3) I haven’t found books that I like to read. There are so many different types of books: fiction, non-fiction, mysteries, science fiction, travel, graphic novels, etc. There are also a number of good web sites that offer reviews and suggestions about a range of reading materials, including Book Riot, Nerdy Book Club, and Good Reads. And here’s a good suggestion that I recently found: go to the library and check out a lot of different books, then only read the ones that you like. Don’t feel like you have to limit the number of books that you check out or read all of them.

4) I don’t read very well so it’s hard to read to myself or others. This is a tough one because it can be really hard to admit to other people that you have trouble reading. However, one of the best ways to get better at reading is to practice. And some of the best books for practicing are children’s books. So you have another great reason to read to your children! Children are also pretty forgiving about reading. So they don’t mind if you read more slowly. In fact, they might like it because they get extra time to look at the pictures and to snuggle. There are also some great resources online to help build reading skills, including services that take news stories and turn them into easier to read, shorter articles. Newsela is one free service that does this. And as you read to your children and practice yourself, you can prevent them from having trouble reading when they are older.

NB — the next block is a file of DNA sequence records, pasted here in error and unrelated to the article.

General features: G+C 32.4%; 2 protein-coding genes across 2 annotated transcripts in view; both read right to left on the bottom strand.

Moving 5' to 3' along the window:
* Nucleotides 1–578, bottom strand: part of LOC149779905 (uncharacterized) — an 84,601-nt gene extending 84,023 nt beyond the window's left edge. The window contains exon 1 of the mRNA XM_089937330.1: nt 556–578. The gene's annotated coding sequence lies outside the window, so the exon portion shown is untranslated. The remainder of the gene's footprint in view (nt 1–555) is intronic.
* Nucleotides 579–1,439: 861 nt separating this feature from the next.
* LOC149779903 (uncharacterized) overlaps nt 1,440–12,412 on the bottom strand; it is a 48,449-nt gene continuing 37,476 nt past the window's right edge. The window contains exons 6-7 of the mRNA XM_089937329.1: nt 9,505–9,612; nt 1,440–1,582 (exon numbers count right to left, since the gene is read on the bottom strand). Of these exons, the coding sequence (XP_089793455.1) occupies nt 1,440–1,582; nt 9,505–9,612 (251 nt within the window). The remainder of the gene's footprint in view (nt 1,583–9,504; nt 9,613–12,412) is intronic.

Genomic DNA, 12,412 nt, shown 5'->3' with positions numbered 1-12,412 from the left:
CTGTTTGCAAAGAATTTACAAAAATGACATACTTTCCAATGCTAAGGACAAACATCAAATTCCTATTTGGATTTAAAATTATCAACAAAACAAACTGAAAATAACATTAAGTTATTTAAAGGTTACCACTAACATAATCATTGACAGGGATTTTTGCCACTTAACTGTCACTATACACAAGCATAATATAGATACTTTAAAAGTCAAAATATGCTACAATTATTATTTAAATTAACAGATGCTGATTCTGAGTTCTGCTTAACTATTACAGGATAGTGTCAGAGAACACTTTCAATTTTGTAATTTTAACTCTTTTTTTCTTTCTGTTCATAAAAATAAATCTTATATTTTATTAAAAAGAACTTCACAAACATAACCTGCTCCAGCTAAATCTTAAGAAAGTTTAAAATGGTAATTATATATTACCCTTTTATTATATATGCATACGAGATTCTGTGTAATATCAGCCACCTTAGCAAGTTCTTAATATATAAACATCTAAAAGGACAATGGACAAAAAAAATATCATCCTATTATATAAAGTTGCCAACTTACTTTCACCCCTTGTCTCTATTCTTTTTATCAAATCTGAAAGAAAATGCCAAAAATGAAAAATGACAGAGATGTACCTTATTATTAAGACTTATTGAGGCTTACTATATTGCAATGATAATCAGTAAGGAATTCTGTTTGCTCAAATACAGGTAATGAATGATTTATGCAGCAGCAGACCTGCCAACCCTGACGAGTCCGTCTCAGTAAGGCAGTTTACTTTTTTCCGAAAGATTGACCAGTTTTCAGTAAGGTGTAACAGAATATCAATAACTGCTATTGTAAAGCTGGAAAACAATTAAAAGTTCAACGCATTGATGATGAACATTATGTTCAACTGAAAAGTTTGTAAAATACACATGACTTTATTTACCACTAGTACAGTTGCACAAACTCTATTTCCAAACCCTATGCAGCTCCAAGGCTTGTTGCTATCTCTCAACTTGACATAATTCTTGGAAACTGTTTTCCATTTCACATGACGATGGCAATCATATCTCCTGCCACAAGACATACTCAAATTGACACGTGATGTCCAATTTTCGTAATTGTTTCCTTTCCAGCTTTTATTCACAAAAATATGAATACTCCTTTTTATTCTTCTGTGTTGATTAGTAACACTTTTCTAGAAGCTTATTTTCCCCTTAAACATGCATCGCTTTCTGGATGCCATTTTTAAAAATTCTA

5) Books are too expensive. At $15 or more for a paperback, I sometimes experience sticker shock at bookstores. But there are less expensive ways to read. Libraries are one of the least expensive (i.e., free) places to find books, magazines, audiobooks, etc. Second-hand bookstores, thrift stores, and yard sales are also great places to find gently used books at much lower prices. You can also trade with friends. And nowadays, you can find books at Little Free Libraries in many neighborhoods. Put up by book lovers and offering books for free, you never know where you will find one. Check out this site for locations near you.

6) I don’t mind reading adult books, but I think children’s books are boring. As an inveterate reader of children’s books, I think that you probably just have not found the right books. Children’s books are not just about single words and line drawings anymore. There are thousands of books and many have very sophisticated stories with complex messages and gorgeous illustrations. Check out these lists of the New York Times best illustrated children’s books of 2015, NPR’s suggestions for children’s books that adults want to read, and this blog on beautiful children’s books to find some good reads for both your children and yourself.

Even though it can take time and sometimes you find yourself not enjoying a particular book or article, reading has so many great benefits. It is really worth trying to make it a regular pastime. It gets easier and more enjoyable over time. And it’s a great habit to pass on to your children. You may find yourself competing with them to see who can get to the library door the fastest!

 

This article is brought to you by Kids In Transition To School (KITS) author Dr. Katherine Pears. KITS is an evidence-based school readiness program developed at the Oregon Social Learning Center. For more information about KITS, please visit their website (http://www.kidsintransitiontoschool.org/)